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Of Counsel


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Executive Summary

Of-counsel relationships have many advantages. But they can lead to unintended liability and ethical problems. These can largely be avoided by: (a) carefully defining the of-counsel arrangement, (b) monitoring the of-counsel lawyer, and (c) communicating what the relationship means for clients.

Make it a Win-Win Proposition

Of-counsel relationships are common, and they can take different forms. This flexibility can be a good thing. But the situation can turn sour without clear expectations and regular communication.

When structured properly, everyone wins. The of-counsel lawyer gets to enjoy autonomy, but also has the support and social environment of a firm. The firm adds valuable experience and expertise to their roster.

But when done carelessly, an of-counsel arrangement can cause headaches – or worse. An of-counsel lawyer is likely covered by your firm’s professional liability policy. But it’s wise to head off claims by taking proactive steps.

An essential starting point is to do some basic research. Know your state’s ethics rules (if any) regarding of-counsel arrangements. Talk with other firms that use of-counsel lawyers. What works and doesn’t work?

Alta Pro Practice Pointers

  1. Define the relationship. If you don’t take the time to learn what being of-counsel means, how will your clients figure it out? Sometimes – for example, when a partner becomes of-counsel – the parameters are clear: the former partner will continue to be involved in representing clients and continue to have access to the firm’s resources and procedures. But what about when an outside lawyer comes in? Or when an of-counsel lawyer is essentially renting an office in the firm? That’s when clarity counts.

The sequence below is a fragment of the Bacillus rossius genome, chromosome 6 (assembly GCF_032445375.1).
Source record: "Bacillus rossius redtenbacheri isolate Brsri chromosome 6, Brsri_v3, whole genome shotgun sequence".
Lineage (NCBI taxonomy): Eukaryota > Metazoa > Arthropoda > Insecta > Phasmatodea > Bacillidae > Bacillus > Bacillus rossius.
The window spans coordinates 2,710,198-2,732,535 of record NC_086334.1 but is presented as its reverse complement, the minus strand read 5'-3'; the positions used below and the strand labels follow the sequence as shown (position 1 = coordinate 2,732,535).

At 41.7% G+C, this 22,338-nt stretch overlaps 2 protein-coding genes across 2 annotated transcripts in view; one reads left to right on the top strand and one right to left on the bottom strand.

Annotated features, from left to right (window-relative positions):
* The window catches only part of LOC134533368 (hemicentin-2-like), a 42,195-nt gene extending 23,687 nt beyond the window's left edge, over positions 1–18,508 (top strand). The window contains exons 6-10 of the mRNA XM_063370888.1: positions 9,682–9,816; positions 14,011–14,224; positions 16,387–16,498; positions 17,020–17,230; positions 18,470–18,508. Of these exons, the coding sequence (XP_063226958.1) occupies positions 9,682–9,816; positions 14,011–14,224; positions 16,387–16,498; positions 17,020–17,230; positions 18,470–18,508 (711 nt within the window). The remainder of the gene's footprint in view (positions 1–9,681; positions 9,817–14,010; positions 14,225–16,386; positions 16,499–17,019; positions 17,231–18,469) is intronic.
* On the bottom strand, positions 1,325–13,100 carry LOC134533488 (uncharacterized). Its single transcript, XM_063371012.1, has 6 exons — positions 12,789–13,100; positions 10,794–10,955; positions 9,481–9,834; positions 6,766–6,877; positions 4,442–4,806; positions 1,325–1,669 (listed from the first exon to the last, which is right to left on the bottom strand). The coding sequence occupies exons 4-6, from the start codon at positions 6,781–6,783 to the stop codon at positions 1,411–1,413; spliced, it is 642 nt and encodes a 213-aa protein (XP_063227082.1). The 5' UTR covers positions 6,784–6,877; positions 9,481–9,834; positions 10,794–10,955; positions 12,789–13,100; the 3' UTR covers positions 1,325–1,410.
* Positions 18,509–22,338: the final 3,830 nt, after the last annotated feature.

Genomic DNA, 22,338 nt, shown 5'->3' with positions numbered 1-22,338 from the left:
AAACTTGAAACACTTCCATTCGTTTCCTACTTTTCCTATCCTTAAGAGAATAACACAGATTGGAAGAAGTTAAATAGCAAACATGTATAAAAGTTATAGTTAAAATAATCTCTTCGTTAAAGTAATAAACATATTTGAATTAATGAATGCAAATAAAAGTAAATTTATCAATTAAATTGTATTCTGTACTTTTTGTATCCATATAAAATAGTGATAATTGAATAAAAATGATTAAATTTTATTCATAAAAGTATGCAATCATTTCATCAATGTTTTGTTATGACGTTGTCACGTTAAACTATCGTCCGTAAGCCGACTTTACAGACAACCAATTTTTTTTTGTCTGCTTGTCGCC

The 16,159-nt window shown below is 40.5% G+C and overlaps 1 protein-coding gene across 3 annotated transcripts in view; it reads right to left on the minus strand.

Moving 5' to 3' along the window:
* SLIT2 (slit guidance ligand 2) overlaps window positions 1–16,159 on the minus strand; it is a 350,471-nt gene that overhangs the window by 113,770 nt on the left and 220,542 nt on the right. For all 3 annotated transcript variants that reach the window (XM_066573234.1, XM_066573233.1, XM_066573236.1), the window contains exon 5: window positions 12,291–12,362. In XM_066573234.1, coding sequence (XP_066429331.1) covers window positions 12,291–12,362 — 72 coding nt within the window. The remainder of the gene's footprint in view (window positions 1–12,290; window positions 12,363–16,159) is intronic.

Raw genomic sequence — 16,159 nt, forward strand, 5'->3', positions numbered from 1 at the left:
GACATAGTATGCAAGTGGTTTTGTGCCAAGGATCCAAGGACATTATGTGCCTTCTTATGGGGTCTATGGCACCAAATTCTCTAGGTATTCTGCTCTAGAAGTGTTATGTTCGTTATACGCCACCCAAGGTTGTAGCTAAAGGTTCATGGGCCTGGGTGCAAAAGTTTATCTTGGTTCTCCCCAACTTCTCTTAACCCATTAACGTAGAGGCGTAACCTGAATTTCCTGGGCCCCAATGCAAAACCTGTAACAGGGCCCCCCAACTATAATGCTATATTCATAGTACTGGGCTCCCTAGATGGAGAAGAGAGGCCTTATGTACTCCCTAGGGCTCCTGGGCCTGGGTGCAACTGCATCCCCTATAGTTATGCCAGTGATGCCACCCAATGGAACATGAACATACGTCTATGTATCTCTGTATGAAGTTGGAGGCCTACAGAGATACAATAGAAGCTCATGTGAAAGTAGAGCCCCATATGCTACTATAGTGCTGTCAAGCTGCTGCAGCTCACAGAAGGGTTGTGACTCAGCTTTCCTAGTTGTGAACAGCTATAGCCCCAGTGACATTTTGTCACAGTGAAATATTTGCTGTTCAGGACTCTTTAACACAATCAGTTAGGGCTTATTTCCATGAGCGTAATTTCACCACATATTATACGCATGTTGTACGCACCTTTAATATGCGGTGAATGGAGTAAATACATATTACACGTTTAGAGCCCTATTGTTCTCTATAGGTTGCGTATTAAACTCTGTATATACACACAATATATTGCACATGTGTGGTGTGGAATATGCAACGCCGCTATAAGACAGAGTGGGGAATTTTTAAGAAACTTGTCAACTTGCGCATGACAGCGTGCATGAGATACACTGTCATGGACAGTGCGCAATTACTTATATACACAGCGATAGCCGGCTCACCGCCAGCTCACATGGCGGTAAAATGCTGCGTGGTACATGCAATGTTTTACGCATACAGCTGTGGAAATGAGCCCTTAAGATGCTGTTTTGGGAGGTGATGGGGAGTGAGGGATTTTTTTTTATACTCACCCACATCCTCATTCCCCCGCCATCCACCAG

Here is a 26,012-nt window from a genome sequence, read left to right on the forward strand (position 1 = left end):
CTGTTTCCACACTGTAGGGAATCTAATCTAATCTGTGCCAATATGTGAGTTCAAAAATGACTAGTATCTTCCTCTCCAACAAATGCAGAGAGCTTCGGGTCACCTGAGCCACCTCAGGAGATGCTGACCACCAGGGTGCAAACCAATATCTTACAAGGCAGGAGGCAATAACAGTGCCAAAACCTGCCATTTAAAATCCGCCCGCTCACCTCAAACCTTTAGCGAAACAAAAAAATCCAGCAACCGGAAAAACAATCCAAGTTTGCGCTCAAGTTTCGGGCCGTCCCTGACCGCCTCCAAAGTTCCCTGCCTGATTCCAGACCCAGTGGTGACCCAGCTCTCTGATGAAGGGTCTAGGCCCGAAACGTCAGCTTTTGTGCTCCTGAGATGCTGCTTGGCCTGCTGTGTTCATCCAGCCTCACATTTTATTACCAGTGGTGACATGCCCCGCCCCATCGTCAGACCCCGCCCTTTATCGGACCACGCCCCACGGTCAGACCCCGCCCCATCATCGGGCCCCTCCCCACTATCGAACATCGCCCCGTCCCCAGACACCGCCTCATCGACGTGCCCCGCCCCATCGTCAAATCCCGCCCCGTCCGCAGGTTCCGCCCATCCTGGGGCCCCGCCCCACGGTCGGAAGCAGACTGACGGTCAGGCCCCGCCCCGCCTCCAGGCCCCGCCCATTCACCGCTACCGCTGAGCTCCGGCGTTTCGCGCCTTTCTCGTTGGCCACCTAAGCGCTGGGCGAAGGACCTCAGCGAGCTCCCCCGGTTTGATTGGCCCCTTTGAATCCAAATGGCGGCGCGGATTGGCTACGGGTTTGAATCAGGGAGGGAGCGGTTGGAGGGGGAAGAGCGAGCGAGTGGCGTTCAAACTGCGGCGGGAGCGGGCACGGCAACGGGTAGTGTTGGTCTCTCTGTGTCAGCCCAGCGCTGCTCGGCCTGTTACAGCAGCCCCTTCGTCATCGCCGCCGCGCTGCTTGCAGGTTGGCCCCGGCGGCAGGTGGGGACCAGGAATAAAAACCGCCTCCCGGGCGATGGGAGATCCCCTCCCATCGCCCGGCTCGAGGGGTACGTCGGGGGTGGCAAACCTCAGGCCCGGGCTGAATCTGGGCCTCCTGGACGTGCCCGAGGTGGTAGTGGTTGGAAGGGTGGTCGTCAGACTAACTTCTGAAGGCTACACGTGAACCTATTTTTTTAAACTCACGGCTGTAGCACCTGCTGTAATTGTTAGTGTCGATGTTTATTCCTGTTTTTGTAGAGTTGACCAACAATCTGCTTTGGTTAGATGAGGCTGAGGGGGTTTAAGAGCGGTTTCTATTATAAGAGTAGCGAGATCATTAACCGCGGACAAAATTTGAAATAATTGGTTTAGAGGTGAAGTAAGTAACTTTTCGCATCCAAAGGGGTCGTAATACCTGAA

2. Have an agreement. Lay out the nature and conditions of the of-counsel relationship. List the respective responsibilities of the firm and the of-counsel lawyer. Set boundaries. Include any side agreements as to case handling or compensation. What about access to firm resources, IT and staff? If an of-counsel attorney will be privy to client information, then perform conflict checks on all open cases before sharing any systems.
  3. Monitor performance: Activities of the of-counsel lawyer should be supervised in a meaningful and consistent way. You are inviting a malpractice claim if you allow an of-counsel lawyer to practice with little to no supervision while enjoying all the benefits of being a member of the firm. The greater the autonomy – for instance, when an of-counsel lawyer is essentially just renting office space with little or no coordination with the firm and its employees – the less need for supervision. But clients should understand this. They should be told that the of-counsel lawyer is not a part of the firm. They should understand who is responsible for their case. The client’s interests must come first.
  4. Communicate with clients. Clients have no idea what of-counsel means, so tell them. Explain the responsibilities of the firm and of-counsel lawyers. Tell clients how all of this will impact their case. Specify who will be in charge of their file. Put this information in your standard fee agreements and client engagement forms.
  5. Communicate with your employees. Some people inside your firm may not be crystal-clear on the of-counsel relationship either. Explain it to them.
  6. Communicate with the of-counsel lawyer. Touch base regularly. Know about their caseload, work habits and practice focus. Malpractice claims occur when of-counsel lawyers branch out into a new area, or when personal issues affect the quality of their work. These red flags can go unnoticed without consistent communication.

The Bottom Line: Do your homework to find the best of-counsel structure for your firm. Put the arrangement in writing, monitor work performance and keep talking.

What’s Next

Got a question about of-counsel lawyers? Ask the Risk Pro

Looking for pointers on client referrals? Click here!

Heads up!
This information is intended for informative purposes for members of Alta Pro Lawyers Risk Purchasing Group. It is not intended as legal advice. Lawyers should always refer to local and state rules and statutes for applicable standards and rules. These guidelines are designed to help lawyers avoid professional liability claims and are not intended for any other purpose. No legal or fiduciary relationship is intended to be created by receipt of this material.


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In an age of consolidation where increasingly impersonal transactions have made customer service an oxymoron, we bring together independent agents, insurance companies, and other industry specific service providers to develop and deliver insurance products and risk management solutions that benefit our insurance customers.

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